The Business of Healthcare

by James C. Sherlock

A generally accepted rule of thumb for the minimum profitability required for a hospital to maintain operations and fund its future is 3%.

Virginia’s community hospitals as a group in 2019 had an operating margin of 10%. Most of them are filed with federal and state governments as not-for-profit public charities and are untaxed at any level of government.

I yesterday wrote a  column that disclosed 34% increases in the 2019 profitability of Virginia hospitals that were generated by taxpayer funds sent directly to the hospitals through Medicaid expansion and increases in Medicaid payments passed by the General Assembly in 2018.

There were several good reasons for Medicaid expansion. Better access for the poor. Financial stability for rural hospitals. I was for Medicaid expansion myself, and Republican votes put it over the top. Continue reading

Troubled Governance at Sentara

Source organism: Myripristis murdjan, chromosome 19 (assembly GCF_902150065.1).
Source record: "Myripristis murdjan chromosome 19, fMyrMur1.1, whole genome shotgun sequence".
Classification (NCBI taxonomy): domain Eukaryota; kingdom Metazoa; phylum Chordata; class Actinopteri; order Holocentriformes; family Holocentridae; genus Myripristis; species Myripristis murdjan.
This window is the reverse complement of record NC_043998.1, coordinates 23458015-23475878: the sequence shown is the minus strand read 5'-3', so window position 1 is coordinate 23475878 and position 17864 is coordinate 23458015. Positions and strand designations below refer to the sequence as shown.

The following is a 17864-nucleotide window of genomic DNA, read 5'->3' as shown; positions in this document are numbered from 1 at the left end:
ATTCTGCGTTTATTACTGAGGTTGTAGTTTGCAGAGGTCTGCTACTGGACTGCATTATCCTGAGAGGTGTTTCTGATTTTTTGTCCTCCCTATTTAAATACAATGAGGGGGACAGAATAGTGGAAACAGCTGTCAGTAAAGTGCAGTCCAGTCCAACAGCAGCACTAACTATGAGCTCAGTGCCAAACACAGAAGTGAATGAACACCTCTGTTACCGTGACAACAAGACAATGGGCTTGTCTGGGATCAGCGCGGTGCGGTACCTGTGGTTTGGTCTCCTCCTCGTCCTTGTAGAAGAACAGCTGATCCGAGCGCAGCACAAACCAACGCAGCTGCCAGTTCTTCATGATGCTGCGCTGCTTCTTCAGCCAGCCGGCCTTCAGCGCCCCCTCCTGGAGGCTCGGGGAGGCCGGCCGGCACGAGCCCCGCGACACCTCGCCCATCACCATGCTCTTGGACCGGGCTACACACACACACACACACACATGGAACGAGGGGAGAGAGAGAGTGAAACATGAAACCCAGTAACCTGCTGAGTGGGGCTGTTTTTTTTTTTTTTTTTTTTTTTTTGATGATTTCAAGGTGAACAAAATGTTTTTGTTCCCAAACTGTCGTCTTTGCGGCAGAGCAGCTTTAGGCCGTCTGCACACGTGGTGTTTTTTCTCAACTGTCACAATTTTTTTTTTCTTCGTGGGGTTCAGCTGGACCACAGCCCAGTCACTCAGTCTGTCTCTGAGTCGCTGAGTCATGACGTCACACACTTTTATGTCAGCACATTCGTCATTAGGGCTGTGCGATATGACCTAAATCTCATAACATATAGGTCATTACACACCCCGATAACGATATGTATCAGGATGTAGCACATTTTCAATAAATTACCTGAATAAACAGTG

Sentara Martha Jefferson Hospital

by James C. Sherlock

I have been studying and writing about Sentara Healthcare for 15 years. Sentara has during that time both expanded significantly and been mired in seemingly endless controversies regarding such widely reported issues as:

  • its death grip on the COPN process and business practices, which together have strangled their much weaker competitors in Hampton Roads;
  • its captive HMO Optima Health, which in 2018 raised ACA Individual Policy rates to the nation’s highest in Charlottesville and Albemarle County when Anthem pulled out of that market for a year and left Optima offering policies on the exchange. The severe financial distress to individual policyholders made headlines all over the state;
  • the ongoing reporting of conflicts of interests by a Circuit Court judge who had served as a Sentara attorney before sitting and ruling in favor of Sentara;
  • fierce pressure applied in the courts on people who could not pay their medical bills before the publicity and subsequent state and federal pressure effectively stopped it;
  • a senior Sentara executive threatening political retribution against a member of the Virginia Senate;